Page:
Overtime - Only for fans of the Laundry Files

Overtime - Charles Stross

Brainycat's 5 "B"s:
blood: 0
boobs: 0
bombs: 0
bondage: 0
blasphemy: 3
Bechdel Test: FAIL
Deggan's Rule: FAIL
Gay Bechdel Test: FAIL

Please note: I don't review to provide synopses, I review to share a purely visceral reaction to books and perhaps answer some of the questions I ask when I'm contemplating investing time and money into a book.



This is a very, very short addition to the Laundry Files series. It pokes a bit of fun at the English Christmas traditions, a lot of fun at corporate bureaucratic culture, and then wraps itself up in a tidy conclusion. All to the tune of "Twas the Nightmare Before Christmas". As I was reading this, I thought my file was corrupted -  I was 20 pages into a 38 page story and I still wasn't sure where the conflict was and had only one clumsily inserted clue about the nature of the antagonist.

To be honest, I didn't think this is a very good example of Mr. Stross's abilities as a writer. If it were longer he could have added more subtlety and mystery, but the very short length meant he had to pare the story down to it's absolute bare essentials. For me, the long setup and short conclusion threw the balance and cadence way off. A crucial read for fans of the Laundry Files series, but not recommended for people who aren't already familiar with the series.

The Getaway God - No, please don't go out like this!

The Getaway God - Richard Kadrey

Brainycat's 5 "B"s:
blood: 5
boobs: 1
bombs: 5
bondage: 0
blasphemy: 5
Bechdel Test: FAIL
Deggan's Rule: FAIL
Gay Bechdel Test: FAIL

Please note: I don't review to provide synopses, I review to share a purely visceral reaction to books and perhaps answer some of the questions I ask when I'm contemplating investing time and money into a book.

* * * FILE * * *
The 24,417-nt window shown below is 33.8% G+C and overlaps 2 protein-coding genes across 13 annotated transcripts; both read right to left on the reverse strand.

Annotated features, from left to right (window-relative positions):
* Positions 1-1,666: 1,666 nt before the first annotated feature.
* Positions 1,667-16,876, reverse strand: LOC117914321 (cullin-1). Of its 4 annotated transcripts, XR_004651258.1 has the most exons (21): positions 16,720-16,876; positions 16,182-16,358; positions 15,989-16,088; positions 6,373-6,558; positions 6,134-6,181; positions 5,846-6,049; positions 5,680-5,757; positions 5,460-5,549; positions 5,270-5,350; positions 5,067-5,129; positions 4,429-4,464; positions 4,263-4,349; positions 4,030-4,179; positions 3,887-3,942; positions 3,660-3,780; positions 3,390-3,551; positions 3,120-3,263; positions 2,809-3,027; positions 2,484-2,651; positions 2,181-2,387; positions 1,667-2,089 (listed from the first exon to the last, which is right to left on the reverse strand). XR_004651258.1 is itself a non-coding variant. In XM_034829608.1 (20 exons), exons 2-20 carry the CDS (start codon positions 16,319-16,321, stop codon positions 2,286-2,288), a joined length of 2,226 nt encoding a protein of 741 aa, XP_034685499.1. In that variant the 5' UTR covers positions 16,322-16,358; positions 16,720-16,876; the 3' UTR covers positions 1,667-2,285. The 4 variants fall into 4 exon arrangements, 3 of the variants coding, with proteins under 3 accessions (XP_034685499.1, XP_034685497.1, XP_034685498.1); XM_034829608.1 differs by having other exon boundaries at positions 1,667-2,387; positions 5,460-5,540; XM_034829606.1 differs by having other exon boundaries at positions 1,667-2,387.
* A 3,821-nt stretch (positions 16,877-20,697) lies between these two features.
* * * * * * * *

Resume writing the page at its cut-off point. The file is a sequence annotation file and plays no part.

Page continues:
I'm going to share an uncomfortable truth with you here. This is not the best book in the series, and in fact it's not even a very good final episode. One of the things I've always liked about this series is the frenetic pace; "no rest for the wicked" and all that. This book, however, doesn't really start to take off until around the 50% mark. Once it picks up a lot of long lingering plot lines are resurrected and thrown into the mix, the tension builds until the last 20% of the book, and then SPLAT! The apocalypse blows it's load into a climax that's - we're friends, I'll be honest - is disappointing.

The casual cynicism, saucy word play and nonstop pop culture references are still in abundance, and once the violence gets started it's a good as any of the other books. All the things we love about Sandman Slim aka Jim Stark are here, and the weird little circle of friends he's accumulated are just as weird and fun as ever. Reading this book felt a lot like getting in touch with some old friends.

This book shows a deeper interior life for Stark, and I think Kadrey worked very hard to develop the character and round him out. Unfortunately, this happens at the expense of a lot of action and intrigue. I don't believe in an either/or dichotomy between actioning and adventuring OR feeling and relating. I think what happened was the author tried too hard to grow the character and lost track of his cadence, and let the interior development drive too much of the plot.

We're told many times that the apocalypse is upon creation, and several details are repeated to this effect: nonstop rain and flooding in LA and Hell for example. But I never felt any impending doom. Maybe because Stark and Candy are too busy lovingly quipping at each other? Maybe because there's not enough time spent with the supporting cast to get a feel of how the world is falling apart, because are protagonists are too wrapped up in themselves and their relationship with each other? All I know for sure is that any sense of impending doom was told rather than shown and this really didn't help me to get to the final conflict.

The final conflict was... I've already used the word "disappointing" once in this review, so let's say it was "unsatisfying". Unlike the final conflicts in the other books, I knew what he was working on ahead of time. I love to see a plan come together in unexpected ways. But I wasn't surprised. In fact, the whole battle felt like it was phoned in. The oldest of the old gods is invading creation to take it back from god, and the best we can do is tear up a few blocks of LA across a couple of pages? It just felt like it was too little too late and didn't engage me. I didn't feel afraid, I didn't feel cosmic forces wreaking havoc on all the physics I've ever known, I didn't feel like these characters that I've known for 5 or more books were ever in any real danger. It just felt like I needed to consume the words to get through the pages to reach the conclusion.